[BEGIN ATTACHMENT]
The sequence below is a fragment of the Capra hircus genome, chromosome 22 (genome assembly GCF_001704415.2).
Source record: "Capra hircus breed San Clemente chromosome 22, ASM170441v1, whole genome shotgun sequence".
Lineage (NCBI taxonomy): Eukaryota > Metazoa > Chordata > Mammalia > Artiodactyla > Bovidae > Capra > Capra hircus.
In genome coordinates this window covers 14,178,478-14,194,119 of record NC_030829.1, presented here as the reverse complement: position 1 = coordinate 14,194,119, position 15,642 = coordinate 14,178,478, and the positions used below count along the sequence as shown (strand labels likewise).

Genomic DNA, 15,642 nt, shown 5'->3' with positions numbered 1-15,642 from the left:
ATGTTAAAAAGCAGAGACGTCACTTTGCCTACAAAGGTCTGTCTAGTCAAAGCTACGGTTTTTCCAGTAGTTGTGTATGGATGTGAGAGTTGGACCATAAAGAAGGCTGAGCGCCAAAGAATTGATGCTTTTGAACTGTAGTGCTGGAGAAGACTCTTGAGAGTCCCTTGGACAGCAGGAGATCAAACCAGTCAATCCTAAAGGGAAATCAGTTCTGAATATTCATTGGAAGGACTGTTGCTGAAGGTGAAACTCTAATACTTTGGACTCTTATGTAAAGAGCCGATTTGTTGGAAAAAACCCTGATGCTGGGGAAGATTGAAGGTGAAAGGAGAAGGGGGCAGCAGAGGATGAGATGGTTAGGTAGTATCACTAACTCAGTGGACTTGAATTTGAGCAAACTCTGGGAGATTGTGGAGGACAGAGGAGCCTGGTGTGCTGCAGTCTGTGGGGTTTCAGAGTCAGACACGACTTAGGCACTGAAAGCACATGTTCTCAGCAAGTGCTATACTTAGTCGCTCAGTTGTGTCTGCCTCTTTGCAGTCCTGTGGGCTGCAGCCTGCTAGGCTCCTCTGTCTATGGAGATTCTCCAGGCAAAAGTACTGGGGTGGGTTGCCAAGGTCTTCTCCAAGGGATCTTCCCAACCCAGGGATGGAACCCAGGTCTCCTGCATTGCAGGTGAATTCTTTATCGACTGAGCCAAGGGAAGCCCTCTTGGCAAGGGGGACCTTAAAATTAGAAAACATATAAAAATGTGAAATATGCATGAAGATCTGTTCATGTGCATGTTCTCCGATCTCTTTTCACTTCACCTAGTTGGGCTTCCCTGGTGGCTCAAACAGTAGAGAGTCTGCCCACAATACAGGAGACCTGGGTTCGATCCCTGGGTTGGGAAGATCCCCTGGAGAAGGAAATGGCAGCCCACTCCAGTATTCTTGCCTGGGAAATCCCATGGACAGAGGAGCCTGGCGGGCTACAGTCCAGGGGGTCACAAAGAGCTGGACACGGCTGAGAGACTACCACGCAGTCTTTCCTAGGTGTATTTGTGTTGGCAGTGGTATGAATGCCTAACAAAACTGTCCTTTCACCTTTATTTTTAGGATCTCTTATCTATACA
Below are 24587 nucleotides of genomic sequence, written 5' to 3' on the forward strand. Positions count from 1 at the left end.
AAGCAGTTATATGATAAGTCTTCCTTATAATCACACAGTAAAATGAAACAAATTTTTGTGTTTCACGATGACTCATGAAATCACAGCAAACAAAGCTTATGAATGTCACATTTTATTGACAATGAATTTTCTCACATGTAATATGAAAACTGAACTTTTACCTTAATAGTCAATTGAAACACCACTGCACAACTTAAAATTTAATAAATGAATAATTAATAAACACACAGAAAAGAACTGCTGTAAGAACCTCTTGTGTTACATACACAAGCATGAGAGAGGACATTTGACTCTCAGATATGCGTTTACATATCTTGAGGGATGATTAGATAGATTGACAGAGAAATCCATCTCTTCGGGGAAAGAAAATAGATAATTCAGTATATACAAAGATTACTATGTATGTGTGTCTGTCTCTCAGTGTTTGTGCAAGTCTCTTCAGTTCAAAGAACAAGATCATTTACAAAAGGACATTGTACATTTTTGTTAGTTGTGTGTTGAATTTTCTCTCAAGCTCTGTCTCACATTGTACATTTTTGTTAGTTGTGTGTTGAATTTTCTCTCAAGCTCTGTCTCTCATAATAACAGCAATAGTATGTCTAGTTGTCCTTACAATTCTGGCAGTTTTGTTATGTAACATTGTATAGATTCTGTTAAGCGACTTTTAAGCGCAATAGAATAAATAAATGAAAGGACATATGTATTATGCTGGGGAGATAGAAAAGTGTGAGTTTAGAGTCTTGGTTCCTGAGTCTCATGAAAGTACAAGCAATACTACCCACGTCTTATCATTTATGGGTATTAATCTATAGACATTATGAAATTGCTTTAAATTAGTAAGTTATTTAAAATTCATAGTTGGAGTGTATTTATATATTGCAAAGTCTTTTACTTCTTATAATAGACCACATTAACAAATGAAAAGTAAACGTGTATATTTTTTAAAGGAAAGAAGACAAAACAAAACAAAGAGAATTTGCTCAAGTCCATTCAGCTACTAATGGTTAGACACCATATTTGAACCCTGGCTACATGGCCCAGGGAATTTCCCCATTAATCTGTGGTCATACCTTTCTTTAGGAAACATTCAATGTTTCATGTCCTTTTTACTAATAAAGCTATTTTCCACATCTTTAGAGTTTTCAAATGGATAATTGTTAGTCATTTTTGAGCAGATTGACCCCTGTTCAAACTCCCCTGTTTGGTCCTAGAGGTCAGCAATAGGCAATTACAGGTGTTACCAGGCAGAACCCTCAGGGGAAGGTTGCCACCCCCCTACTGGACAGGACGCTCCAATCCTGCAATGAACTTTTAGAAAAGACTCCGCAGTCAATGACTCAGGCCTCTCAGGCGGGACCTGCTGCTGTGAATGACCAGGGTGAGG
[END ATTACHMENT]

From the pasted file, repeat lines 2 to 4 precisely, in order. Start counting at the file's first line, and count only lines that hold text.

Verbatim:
Source record: "Capra hircus breed San Clemente chromosome 22, ASM170441v1, whole genome shotgun sequence".
Lineage (NCBI taxonomy): Eukaryota > Metazoa > Chordata > Mammalia > Artiodactyla > Bovidae > Capra > Capra hircus.
In genome coordinates this window covers 14,178,478-14,194,119 of record NC_030829.1, presented here as the reverse complement: position 1 = coordinate 14,194,119, position 15,642 = coordinate 14,178,478, and the positions used below count along the sequence as shown (strand labels likewise).